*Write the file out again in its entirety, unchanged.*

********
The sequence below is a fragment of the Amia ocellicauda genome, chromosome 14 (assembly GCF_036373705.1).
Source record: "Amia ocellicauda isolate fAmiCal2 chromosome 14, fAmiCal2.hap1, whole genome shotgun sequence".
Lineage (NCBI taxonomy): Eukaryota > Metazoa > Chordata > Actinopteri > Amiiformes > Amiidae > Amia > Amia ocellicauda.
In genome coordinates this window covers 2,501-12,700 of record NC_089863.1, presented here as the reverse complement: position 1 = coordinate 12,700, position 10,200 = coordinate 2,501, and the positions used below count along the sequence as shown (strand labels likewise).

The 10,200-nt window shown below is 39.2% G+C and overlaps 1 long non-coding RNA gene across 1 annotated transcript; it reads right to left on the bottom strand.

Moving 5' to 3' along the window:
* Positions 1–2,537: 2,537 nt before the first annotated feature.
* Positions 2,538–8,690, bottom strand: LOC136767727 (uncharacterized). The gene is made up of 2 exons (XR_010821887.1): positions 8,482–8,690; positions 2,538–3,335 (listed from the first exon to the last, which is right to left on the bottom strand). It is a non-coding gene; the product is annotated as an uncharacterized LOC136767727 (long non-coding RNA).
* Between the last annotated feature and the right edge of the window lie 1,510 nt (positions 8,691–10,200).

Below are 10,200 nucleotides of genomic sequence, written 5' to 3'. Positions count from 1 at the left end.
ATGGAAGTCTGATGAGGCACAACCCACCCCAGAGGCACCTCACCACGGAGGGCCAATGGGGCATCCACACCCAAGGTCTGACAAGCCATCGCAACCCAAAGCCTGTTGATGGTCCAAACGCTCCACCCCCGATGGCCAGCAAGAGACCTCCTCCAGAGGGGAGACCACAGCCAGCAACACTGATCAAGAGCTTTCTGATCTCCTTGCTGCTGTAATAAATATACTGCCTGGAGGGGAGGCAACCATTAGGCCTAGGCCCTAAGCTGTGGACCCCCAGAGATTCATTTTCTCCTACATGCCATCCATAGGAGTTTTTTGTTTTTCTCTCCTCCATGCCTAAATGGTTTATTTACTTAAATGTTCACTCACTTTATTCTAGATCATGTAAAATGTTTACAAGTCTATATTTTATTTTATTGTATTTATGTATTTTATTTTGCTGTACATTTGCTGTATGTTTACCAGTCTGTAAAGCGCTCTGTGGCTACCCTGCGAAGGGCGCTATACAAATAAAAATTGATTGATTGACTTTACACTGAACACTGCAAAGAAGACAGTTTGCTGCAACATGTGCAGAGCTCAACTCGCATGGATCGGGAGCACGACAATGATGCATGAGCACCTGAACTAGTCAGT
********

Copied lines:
The sequence below is a fragment of the Amia ocellicauda genome, chromosome 14 (assembly GCF_036373705.1).
Source record: "Amia ocellicauda isolate fAmiCal2 chromosome 14, fAmiCal2.hap1, whole genome shotgun sequence".
Lineage (NCBI taxonomy): Eukaryota > Metazoa > Chordata > Actinopteri > Amiiformes > Amiidae > Amia > Amia ocellicauda.
In genome coordinates this window covers 2,501-12,700 of record NC_089863.1, presented here as the reverse complement: position 1 = coordinate 12,700, position 10,200 = coordinate 2,501, and the positions used below count along the sequence as shown (strand labels likewise).

The 10,200-nt window shown below is 39.2% G+C and overlaps 1 long non-coding RNA gene across 1 annotated transcript; it reads right to left on the bottom strand.

Moving 5' to 3' along the window:
* Positions 1–2,537: 2,537 nt before the first annotated feature.
* Positions 2,538–8,690, bottom strand: LOC136767727 (uncharacterized). The gene is made up of 2 exons (XR_010821887.1): positions 8,482–8,690; positions 2,538–3,335 (listed from the first exon to the last, which is right to left on the bottom strand). It is a non-coding gene; the product is annotated as an uncharacterized LOC136767727 (long non-coding RNA).
* Between the last annotated feature and the right edge of the window lie 1,510 nt (positions 8,691–10,200).

Below are 10,200 nucleotides of genomic sequence, written 5' to 3'. Positions count from 1 at the left end.
ATGGAAGTCTGATGAGGCACAACCCACCCCAGAGGCACCTCACCACGGAGGGCCAATGGGGCATCCACACCCAAGGTCTGACAAGCCATCGCAACCCAAAGCCTGTTGATGGTCCAAACGCTCCACCCCCGATGGCCAGCAAGAGACCTCCTCCAGAGGGGAGACCACAGCCAGCAACACTGATCAAGAGCTTTCTGATCTCCTTGCTGCTGTAATAAATATACTGCCTGGAGGGGAGGCAACCATTAGGCCTAGGCCCTAAGCTGTGGACCCCCAGAGATTCATTTTCTCCTACATGCCATCCATAGGAGTTTTTTGTTTTTCTCTCCTCCATGCCTAAATGGTTTATTTACTTAAATGTTCACTCACTTTATTCTAGATCATGTAAAATGTTTACAAGTCTATATTTTATTTTATTGTATTTATGTATTTTATTTTGCTGTACATTTGCTGTATGTTTACCAGTCTGTAAAGCGCTCTGTGGCTACCCTGCGAAGGGCGCTATACAAATAAAAATTGATTGATTGACTTTACACTGAACACTGCAAAGAAGACAGTTTGCTGCAACATGTGCAGAGCTCAACTCGCATGGATCGGGAGCACGACAATGATGCATGAGCACCTGAACTAGTCAGT